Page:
Paula Gillen emerged on the Baltimore art scene of the late 1970s. Like other artists of the Pictures Generation, she appropriated media and advertising images to highlight and disrupt social norms. She soon began staging her photographs, using friends as models and creating sets with cardboard, stencils and spray paint. The resulting scenarios examined women’s roles and patriarchal hierarchies “from Playboy to the Catholic Church,” Gillen says. Later, as an art student in Chicago in the 1980s, her work became increasingly psychological, addressing anxiety, mental states and gender performativity. To this day, she remains consumed by many of the same themes and techniques.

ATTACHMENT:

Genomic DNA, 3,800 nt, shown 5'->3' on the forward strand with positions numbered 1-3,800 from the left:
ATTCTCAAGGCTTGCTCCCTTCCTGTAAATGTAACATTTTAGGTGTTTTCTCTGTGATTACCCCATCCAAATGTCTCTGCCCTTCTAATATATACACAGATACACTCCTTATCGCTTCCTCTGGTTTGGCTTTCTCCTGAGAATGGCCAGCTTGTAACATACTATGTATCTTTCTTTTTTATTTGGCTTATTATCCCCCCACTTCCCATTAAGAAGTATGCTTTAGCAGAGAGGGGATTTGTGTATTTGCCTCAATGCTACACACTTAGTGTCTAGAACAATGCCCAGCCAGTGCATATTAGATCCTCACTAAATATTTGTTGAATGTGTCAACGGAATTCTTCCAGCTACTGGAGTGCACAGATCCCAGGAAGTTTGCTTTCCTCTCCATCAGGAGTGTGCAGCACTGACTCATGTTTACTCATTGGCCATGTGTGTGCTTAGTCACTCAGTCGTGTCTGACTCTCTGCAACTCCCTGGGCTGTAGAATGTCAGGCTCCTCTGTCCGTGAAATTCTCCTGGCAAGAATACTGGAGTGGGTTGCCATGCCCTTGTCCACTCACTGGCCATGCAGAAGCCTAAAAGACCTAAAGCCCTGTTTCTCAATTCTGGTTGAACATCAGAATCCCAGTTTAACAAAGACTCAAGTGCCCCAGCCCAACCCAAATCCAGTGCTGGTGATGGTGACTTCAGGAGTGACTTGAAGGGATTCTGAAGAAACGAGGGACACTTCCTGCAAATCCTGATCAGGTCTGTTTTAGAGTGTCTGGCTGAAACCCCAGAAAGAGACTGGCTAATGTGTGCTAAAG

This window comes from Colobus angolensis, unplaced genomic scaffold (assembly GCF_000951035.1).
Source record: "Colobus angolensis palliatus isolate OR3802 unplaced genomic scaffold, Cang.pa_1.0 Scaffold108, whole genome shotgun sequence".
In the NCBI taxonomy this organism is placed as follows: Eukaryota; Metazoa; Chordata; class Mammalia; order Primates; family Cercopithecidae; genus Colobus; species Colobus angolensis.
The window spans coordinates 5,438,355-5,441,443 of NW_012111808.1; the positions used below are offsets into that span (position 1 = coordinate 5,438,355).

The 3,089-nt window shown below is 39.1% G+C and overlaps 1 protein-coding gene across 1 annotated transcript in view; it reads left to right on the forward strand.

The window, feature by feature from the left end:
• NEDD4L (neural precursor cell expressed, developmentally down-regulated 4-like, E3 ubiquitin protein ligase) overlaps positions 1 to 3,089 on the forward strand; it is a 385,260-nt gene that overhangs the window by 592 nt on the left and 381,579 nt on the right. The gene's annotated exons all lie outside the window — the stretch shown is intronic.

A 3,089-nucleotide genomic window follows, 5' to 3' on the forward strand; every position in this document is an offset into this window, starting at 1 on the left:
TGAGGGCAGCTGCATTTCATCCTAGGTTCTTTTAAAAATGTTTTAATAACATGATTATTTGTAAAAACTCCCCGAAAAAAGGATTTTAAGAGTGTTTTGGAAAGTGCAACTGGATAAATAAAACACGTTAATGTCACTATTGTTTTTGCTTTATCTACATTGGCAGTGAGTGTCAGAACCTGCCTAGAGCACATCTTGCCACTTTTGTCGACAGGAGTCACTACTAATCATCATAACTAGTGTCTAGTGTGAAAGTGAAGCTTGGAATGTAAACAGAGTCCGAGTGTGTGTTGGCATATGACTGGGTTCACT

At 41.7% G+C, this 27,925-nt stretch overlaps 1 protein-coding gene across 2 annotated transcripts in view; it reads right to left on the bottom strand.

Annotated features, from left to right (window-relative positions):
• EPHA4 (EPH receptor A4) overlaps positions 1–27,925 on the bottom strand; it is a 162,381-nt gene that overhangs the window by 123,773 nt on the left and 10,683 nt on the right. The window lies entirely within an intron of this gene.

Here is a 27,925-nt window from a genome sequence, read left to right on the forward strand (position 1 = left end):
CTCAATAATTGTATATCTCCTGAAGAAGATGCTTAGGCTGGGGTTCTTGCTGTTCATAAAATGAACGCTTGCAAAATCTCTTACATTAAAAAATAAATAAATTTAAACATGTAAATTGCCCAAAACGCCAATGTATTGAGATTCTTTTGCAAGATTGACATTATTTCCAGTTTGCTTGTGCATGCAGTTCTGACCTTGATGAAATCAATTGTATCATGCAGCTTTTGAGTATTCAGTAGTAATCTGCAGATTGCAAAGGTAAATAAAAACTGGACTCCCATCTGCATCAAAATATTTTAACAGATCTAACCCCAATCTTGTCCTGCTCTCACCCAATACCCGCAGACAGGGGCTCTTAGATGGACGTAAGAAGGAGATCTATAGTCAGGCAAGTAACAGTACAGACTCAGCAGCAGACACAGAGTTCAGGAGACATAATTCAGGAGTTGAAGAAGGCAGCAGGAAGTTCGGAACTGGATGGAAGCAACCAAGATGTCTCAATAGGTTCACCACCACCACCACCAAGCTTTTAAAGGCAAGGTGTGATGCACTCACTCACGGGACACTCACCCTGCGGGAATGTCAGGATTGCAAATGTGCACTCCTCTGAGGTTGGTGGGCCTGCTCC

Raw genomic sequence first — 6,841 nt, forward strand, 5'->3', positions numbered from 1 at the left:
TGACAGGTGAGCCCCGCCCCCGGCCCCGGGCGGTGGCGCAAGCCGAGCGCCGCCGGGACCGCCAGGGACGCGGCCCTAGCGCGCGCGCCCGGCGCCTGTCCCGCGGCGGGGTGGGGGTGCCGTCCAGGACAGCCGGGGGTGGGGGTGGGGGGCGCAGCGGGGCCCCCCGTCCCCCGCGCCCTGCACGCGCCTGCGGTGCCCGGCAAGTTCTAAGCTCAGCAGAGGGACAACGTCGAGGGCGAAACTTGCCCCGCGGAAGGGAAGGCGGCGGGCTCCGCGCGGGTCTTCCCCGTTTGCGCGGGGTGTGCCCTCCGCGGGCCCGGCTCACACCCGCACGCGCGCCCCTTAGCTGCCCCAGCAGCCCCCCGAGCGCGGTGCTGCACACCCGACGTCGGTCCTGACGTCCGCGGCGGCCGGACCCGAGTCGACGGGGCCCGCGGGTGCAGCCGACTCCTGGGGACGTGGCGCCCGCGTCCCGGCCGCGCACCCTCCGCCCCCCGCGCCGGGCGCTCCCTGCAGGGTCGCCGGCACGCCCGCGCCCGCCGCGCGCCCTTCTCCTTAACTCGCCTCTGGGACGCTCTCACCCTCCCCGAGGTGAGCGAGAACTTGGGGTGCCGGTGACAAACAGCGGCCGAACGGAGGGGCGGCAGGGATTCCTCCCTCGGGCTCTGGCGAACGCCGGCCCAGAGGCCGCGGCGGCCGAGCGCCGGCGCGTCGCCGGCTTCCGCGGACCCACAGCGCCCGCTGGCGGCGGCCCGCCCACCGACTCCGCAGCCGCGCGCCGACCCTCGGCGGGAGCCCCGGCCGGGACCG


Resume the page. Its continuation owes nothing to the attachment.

Head Trip includes 18 photographs from Gillen’s prolific early years, revealing her deadpan humor, intelligence and subversive ideas. It also includes ten photomontages from her most recent series, Superpower Women in Space.Yearning to escape earthly issues and conflict, Gillen found breathing room in space and its promise of cross-cultural cooperation and scientific discovery. Blending NASA imagery, op art and fashion spreads along with her own original photographs, she has created a multiverse and populated it with bold, heroic women. This is a realm where brave, forward-thinking women are in charge, and “there’s a trap door to Earth if you get out of line.”